By Tom Ballard, Director of Innovation and Entrepreneurial Initiatives, Pershing Yoakley & Associates, P.C.
There’s another building block that has been added to the entrepreneurial ecosystem in the Knoxville/Oak Ridge region.
Starting this fall, undergraduate students at the University of Tennessee can earn a minor in entrepreneurship regardless of the college in which they are enrolled.
The interdisciplinary opportunity comes as the result of strong collaboration among six colleges with each contributing courses to the mix of required classes and electives.
“When we first started this journey, we asked each college to bring what you have to the table,” said Lynn Youngs, Executive Director of the Anderson Center for Entrepreneurship and Innovation in the Haslam College of Business.
Youngs stressed that, while the Anderson Center took the lead in coordinating the activities, the program that resulted would not have been possible without commitment and cooperation across the university. He first mentioned the idea in a teknovation.biz article in August 2013. Final approval came February 2 from the Faculty Senate.
“Our approach was to be collaborative in design and operation,” Youngs explained, adding, “Not only did we want to hit the basics, but we wanted to be able to add courses in the future that make this minor very unique.”
As the members of the planning group met, Youngs said they found a number of entrepreneurial courses within the various colleges, but little alignment with offerings of other academic units.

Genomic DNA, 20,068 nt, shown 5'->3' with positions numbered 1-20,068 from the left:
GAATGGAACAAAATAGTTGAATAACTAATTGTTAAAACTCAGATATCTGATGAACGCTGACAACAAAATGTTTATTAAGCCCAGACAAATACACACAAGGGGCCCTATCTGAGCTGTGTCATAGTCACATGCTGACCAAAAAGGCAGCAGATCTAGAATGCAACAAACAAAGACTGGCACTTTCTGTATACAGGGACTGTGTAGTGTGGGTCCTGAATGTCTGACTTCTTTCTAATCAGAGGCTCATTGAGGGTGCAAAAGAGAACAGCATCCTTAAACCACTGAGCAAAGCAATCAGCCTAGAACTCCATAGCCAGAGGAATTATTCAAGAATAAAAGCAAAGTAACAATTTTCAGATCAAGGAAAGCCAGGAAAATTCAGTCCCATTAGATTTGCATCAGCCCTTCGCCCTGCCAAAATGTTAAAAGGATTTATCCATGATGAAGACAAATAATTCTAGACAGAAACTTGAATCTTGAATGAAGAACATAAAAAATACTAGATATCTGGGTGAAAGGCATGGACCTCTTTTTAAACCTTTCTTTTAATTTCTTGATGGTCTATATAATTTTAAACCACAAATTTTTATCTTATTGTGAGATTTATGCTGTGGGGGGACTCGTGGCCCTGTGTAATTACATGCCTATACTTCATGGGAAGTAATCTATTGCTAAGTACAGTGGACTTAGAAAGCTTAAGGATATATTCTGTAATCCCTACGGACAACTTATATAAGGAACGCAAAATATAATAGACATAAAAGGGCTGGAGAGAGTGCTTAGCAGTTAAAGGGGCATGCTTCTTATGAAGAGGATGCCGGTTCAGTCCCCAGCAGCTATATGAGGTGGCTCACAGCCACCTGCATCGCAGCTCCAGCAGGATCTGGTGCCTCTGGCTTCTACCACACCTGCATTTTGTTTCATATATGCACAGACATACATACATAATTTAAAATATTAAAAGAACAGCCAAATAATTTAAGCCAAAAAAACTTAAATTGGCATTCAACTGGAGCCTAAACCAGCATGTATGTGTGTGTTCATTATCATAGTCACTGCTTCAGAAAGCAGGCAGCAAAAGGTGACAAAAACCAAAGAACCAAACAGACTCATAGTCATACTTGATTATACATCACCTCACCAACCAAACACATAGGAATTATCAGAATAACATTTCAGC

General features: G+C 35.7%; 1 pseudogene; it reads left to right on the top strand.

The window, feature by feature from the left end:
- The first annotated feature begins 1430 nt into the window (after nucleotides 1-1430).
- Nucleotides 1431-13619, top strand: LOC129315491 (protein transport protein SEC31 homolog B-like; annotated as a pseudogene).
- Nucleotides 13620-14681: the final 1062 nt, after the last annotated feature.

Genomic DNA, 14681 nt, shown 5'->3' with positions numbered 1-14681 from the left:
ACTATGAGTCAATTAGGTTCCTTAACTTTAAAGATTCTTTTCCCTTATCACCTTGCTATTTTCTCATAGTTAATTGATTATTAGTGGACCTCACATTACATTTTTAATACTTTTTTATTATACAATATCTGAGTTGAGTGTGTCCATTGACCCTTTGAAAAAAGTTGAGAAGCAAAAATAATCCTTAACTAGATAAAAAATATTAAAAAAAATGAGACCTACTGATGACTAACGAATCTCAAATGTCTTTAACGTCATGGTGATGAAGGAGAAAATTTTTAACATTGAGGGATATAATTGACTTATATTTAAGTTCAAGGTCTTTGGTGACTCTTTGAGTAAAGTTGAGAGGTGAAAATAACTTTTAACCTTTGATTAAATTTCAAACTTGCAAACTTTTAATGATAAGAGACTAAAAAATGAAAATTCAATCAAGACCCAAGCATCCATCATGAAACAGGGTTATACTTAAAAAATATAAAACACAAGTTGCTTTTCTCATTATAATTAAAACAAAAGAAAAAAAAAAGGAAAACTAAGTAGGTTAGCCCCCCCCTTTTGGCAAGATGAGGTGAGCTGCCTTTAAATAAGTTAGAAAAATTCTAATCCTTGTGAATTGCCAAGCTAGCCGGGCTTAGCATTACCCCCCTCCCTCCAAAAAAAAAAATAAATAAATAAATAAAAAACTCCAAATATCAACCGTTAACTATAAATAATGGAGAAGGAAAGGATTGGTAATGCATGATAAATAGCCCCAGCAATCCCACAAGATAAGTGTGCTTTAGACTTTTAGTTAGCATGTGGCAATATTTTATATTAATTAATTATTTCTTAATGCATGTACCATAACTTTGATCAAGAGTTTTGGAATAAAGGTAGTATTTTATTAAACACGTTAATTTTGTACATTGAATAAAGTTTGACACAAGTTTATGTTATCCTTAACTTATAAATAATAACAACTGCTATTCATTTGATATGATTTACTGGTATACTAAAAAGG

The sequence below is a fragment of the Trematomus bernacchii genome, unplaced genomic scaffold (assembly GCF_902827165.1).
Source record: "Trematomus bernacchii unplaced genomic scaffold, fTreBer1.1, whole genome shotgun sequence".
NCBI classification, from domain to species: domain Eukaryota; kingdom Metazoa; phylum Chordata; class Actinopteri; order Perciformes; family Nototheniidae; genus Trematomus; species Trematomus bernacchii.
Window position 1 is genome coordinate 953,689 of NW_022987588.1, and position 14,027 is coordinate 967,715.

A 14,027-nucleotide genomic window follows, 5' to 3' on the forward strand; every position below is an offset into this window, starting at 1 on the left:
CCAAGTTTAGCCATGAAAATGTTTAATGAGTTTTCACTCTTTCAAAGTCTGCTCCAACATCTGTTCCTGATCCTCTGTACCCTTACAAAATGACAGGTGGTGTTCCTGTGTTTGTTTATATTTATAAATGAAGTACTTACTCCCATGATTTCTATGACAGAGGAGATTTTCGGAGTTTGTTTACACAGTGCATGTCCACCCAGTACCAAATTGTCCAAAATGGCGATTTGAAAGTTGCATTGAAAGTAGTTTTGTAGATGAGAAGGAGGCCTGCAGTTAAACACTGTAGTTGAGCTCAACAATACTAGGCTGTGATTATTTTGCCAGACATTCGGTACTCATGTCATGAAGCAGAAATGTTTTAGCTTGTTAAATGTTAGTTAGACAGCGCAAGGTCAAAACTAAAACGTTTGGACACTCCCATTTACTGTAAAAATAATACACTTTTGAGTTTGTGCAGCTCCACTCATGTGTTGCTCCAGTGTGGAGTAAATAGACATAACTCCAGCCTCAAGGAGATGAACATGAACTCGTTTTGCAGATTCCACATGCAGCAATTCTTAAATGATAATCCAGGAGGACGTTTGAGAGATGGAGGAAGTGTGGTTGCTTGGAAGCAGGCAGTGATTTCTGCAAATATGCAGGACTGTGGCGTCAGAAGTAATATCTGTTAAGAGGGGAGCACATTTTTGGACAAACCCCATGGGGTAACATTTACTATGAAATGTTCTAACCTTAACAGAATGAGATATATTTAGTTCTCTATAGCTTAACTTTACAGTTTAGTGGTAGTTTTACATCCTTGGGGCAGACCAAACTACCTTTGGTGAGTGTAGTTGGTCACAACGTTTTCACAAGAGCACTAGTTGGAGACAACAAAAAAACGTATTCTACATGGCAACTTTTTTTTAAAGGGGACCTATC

“Our team really worked to build a strong foundation for the minor,” he explained.
The final curriculum design includes two required courses and three electives to meet the 15-semester hour minimum to earn the entrepreneurship minor. One of the required courses will be taught by the Haslam College. It is an introduction to entrepreneurship that Youngs describes as helping answer the question: “Do you have what it takes to be an entrepreneur?”
The second required course, which is currently offered in one version or another in three colleges, is designed to help students understand the basics of starting a business. Those seeking the minor are eligible to select which of the three they prefer.
The remaining three courses will be chosen from electives available across all participating colleges. These entrepreneurship-designated courses no longer will require special instructor permission for enrollment from students outside the college offering the course. (For a current schematic of the required and optional courses, click here.)
“The interdisciplinary nature of the program with six colleges already involved gives us the opportunity to mix business and non-business minds and skills,” Youngs noted. “There’s strong interest from students and faculty.”
In addition to the Haslam College, others participating initially are the Colleges of Agricultural Sciences and Natural Resources; Architecture and Design; Arts and Sciences; Education, Health and Human Sciences; and Engineering.
Even though the minor is not officially available until this fall, Youngs says that students who are enrolled in eligible classes this semester and will not graduate before December can earn credit toward the minor.